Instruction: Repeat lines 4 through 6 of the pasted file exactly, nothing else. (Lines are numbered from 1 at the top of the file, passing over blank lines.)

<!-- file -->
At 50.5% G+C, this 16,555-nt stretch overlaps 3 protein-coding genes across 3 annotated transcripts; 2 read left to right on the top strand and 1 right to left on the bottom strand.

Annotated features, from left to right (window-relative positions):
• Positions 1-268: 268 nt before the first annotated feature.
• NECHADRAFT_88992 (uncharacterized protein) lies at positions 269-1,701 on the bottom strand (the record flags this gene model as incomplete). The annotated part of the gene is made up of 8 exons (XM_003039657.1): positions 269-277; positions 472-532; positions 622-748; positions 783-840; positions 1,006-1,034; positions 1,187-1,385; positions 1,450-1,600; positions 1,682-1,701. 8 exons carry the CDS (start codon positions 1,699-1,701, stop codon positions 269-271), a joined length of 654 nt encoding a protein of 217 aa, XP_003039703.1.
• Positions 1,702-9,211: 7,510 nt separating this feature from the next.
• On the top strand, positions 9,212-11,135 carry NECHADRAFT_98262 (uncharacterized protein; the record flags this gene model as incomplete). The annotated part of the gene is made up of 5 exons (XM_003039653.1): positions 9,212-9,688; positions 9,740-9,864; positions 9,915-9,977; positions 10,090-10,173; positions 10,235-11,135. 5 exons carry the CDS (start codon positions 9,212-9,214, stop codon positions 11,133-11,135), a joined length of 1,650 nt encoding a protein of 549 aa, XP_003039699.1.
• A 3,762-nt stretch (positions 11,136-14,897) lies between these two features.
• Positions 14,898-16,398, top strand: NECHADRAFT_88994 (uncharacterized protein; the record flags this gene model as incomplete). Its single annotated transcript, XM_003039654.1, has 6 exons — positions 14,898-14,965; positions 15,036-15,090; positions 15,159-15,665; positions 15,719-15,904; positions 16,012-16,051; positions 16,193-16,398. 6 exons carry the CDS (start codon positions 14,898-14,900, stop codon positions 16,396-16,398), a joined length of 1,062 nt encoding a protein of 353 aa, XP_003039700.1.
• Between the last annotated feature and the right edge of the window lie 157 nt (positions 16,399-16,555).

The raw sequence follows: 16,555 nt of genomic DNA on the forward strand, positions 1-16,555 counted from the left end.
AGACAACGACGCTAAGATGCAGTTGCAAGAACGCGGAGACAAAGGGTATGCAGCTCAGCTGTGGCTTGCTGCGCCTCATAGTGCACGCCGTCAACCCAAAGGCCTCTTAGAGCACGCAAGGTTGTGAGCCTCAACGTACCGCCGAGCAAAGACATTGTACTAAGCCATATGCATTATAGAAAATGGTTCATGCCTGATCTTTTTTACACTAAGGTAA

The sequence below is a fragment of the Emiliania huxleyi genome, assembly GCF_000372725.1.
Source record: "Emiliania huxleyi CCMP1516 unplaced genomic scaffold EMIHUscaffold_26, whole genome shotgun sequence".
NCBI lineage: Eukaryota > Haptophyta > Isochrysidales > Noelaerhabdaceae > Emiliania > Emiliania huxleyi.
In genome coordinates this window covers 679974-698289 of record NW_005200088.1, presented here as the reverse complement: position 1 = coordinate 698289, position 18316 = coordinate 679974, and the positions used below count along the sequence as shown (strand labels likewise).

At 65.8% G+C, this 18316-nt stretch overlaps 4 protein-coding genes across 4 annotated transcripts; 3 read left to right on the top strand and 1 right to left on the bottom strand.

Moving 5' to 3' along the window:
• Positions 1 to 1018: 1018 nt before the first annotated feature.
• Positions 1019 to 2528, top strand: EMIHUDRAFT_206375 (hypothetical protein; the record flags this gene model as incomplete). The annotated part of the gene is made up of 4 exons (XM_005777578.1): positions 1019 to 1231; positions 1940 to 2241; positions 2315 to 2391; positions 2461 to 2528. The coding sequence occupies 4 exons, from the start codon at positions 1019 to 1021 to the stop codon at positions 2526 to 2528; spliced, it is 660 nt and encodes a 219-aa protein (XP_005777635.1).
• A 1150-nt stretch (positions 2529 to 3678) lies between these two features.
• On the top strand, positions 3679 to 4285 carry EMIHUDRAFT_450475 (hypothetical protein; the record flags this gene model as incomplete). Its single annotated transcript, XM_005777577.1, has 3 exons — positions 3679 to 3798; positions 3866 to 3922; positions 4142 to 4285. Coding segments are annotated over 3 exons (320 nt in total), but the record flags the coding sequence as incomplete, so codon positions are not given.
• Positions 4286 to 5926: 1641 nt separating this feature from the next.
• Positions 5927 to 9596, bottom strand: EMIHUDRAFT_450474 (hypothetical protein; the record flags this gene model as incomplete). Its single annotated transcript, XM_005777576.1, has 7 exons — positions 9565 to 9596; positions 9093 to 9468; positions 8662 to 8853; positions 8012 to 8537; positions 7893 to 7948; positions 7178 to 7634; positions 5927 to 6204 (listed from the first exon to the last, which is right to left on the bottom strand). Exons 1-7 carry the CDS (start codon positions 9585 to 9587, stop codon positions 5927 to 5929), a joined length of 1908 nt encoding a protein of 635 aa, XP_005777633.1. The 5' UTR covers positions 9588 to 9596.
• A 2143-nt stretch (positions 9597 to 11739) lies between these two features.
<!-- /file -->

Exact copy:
• NECHADRAFT_88992 (uncharacterized protein) lies at positions 269-1,701 on the bottom strand (the record flags this gene model as incomplete). The annotated part of the gene is made up of 8 exons (XM_003039657.1): positions 269-277; positions 472-532; positions 622-748; positions 783-840; positions 1,006-1,034; positions 1,187-1,385; positions 1,450-1,600; positions 1,682-1,701. 8 exons carry the CDS (start codon positions 1,699-1,701, stop codon positions 269-271), a joined length of 654 nt encoding a protein of 217 aa, XP_003039703.1.
• Positions 1,702-9,211: 7,510 nt separating this feature from the next.
• On the top strand, positions 9,212-11,135 carry NECHADRAFT_98262 (uncharacterized protein; the record flags this gene model as incomplete). The annotated part of the gene is made up of 5 exons (XM_003039653.1): positions 9,212-9,688; positions 9,740-9,864; positions 9,915-9,977; positions 10,090-10,173; positions 10,235-11,135. 5 exons carry the CDS (start codon positions 9,212-9,214, stop codon positions 11,133-11,135), a joined length of 1,650 nt encoding a protein of 549 aa, XP_003039699.1.